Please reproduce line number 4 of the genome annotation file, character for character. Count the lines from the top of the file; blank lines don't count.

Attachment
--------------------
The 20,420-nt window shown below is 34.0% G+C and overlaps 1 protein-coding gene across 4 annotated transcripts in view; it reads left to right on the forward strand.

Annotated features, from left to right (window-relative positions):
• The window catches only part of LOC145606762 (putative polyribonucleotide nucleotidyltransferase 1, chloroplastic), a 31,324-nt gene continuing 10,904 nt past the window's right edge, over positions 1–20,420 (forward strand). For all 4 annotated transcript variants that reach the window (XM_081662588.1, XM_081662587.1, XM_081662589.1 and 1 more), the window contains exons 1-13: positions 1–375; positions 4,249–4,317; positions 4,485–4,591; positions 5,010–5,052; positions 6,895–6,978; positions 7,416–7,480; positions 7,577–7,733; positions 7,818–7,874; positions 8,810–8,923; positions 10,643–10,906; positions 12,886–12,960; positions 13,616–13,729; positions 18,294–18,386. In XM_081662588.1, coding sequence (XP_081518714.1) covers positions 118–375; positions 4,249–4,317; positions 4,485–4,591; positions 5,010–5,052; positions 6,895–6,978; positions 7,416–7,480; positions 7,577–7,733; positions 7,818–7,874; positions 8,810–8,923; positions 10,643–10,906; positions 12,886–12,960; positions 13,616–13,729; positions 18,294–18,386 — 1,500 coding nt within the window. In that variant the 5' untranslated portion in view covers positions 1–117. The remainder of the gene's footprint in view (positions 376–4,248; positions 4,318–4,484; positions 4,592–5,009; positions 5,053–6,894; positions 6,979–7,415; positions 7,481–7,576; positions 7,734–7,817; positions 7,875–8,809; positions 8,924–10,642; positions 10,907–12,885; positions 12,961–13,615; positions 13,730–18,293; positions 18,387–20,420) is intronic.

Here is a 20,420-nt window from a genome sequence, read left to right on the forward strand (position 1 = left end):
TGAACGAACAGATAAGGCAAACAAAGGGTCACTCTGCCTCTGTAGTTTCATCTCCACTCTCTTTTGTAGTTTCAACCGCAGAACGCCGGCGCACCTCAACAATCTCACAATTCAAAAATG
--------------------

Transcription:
Here is a 20,420-nt window from a genome sequence, read left to right on the forward strand (position 1 = left end):